Complementary resistive switches for passive nanocrossbar memories.

            On the road towards higher memory density and computer performance, a significant improvement in energy efficiency constitutes the dominant goal in future information technology. Passive crossbar arrays of memristive elements were suggested a decade ago as non-volatile random access memories (RAM) and can also be used for reconfigurable logic circuits. As such they represent an interesting alternative to the conventional von Neumann based computer chip architectures. Crossbar architectures hold the promise of a significant reduction in energy consumption because of their ultimate scaling potential and because they allow for a local fusion of logic and memory, thus avoiding energy consumption by data transfer on the chip. However, the expected paradigm change has not yet taken place because the general problem of selecting a designated cell within a passive crossbar array without interference from sneak-path currents through neighbouring cells has not yet been solved satisfactorily. Here we introduce a complementary resistive switch. It consists of two antiserial memristive elements and allows for the construction of large passive crossbar arrays by solving the sneak path problem in combination with a drastic reduction of the power consumption.
              Bookmark
              • Record: found
              • Abstract: found
              • Article: not found

              Carbon nanotube-based nonvolatile random access memory for molecular computing

              A concept for molecular electronics exploiting carbon nanotubes as both molecular device elements and molecular wires for reading and writing information was developed. Each device element is based on a suspended, crossed nanotube geometry that leads to bistable, electrostatically switchable ON/OFF states. The device elements are naturally addressable in large arrays by the carbon nanotube molecular wires making up the devices. These reversible, bistable device elements could be used to construct nonvolatile random access memory and logic function tables at an integration level approaching 10(12) elements per square centimeter and an element operation frequency in excess of 100 gigahertz. The viability of this concept is demonstrated by detailed calculations and by the experimental realization of a reversible, bistable nanotube-based bit.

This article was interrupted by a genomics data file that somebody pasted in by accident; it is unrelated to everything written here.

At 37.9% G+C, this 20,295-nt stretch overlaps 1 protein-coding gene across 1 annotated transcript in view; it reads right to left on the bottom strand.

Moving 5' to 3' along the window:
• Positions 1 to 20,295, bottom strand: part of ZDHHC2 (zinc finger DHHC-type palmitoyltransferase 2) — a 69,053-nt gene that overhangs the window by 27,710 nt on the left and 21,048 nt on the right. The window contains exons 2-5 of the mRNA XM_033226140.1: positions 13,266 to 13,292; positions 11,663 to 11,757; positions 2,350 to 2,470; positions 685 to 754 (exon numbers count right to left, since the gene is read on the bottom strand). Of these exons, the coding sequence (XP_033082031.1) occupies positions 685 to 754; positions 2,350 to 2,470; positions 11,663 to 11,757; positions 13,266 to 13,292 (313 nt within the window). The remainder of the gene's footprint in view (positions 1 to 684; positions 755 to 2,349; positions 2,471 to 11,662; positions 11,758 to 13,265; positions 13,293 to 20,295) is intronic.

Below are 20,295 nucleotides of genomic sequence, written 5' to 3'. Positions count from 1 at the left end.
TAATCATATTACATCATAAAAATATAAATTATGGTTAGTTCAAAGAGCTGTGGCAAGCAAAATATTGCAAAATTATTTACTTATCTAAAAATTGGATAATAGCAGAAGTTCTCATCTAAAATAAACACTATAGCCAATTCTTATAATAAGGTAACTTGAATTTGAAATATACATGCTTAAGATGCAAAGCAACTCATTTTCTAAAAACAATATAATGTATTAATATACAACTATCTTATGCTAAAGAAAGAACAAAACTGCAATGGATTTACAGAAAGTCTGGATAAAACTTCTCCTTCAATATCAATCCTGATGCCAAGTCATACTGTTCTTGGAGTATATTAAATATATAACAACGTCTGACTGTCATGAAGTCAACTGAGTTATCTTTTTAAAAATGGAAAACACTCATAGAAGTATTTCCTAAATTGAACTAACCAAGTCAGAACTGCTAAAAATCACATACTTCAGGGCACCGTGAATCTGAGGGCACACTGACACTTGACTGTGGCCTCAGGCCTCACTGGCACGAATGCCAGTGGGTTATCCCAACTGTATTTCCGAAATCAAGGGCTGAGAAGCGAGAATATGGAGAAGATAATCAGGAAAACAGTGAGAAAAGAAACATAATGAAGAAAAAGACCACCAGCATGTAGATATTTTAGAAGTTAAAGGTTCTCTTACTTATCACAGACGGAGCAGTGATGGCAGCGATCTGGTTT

Bookmark

                Author and article information

                Journal
                Nature Materials
                Nature Mater
                Springer Science and Business Media LLC
                1476-1122
                1476-4660
                August 2011
                July 10 2011
                August 2011
                : 10
                : 8
                : 625-630
                Article
                10.1038/nmat3070
                21743450
                f725f432-4850-4970-ae50-1c3581aade59
                © 2011

                Comments

                Comment on this article